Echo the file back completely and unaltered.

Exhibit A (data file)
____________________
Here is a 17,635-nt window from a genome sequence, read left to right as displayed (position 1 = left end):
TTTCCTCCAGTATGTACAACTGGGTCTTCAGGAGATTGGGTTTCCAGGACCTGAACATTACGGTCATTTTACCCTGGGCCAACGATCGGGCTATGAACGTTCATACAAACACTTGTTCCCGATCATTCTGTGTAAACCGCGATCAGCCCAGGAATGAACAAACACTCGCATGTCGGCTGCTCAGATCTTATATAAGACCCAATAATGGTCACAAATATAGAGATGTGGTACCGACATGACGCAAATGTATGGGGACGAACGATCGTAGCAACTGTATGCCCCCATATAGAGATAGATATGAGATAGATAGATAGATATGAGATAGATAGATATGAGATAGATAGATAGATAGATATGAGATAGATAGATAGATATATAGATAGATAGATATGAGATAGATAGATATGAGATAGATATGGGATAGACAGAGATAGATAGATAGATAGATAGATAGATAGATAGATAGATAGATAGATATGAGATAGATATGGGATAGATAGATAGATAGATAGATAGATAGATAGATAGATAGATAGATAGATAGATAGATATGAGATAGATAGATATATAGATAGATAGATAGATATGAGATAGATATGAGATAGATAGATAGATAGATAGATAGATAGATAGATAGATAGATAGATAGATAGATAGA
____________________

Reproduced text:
Here is a 17,635-nt window from a genome sequence, read left to right as displayed (position 1 = left end):
TTTCCTCCAGTATGTACAACTGGGTCTTCAGGAGATTGGGTTTCCAGGACCTGAACATTACGGTCATTTTACCCTGGGCCAACGATCGGGCTATGAACGTTCATACAAACACTTGTTCCCGATCATTCTGTGTAAACCGCGATCAGCCCAGGAATGAACAAACACTCGCATGTCGGCTGCTCAGATCTTATATAAGACCCAATAATGGTCACAAATATAGAGATGTGGTACCGACATGACGCAAATGTATGGGGACGAACGATCGTAGCAACTGTATGCCCCCATATAGAGATAGATATGAGATAGATAGATAGATATGAGATAGATAGATATGAGATAGATAGATAGATAGATATGAGATAGATAGATAGATATATAGATAGATAGATATGAGATAGATAGATATGAGATAGATATGGGATAGACAGAGATAGATAGATAGATAGATAGATAGATAGATAGATAGATAGATAGATATGAGATAGATATGGGATAGATAGATAGATAGATAGATAGATAGATAGATAGATAGATAGATAGATAGATAGATATGAGATAGATAGATATATAGATAGATAGATAGATATGAGATAGATATGAGATAGATAGATAGATAGATAGATAGATAGATAGATAGATAGATAGATAGATAGATAGA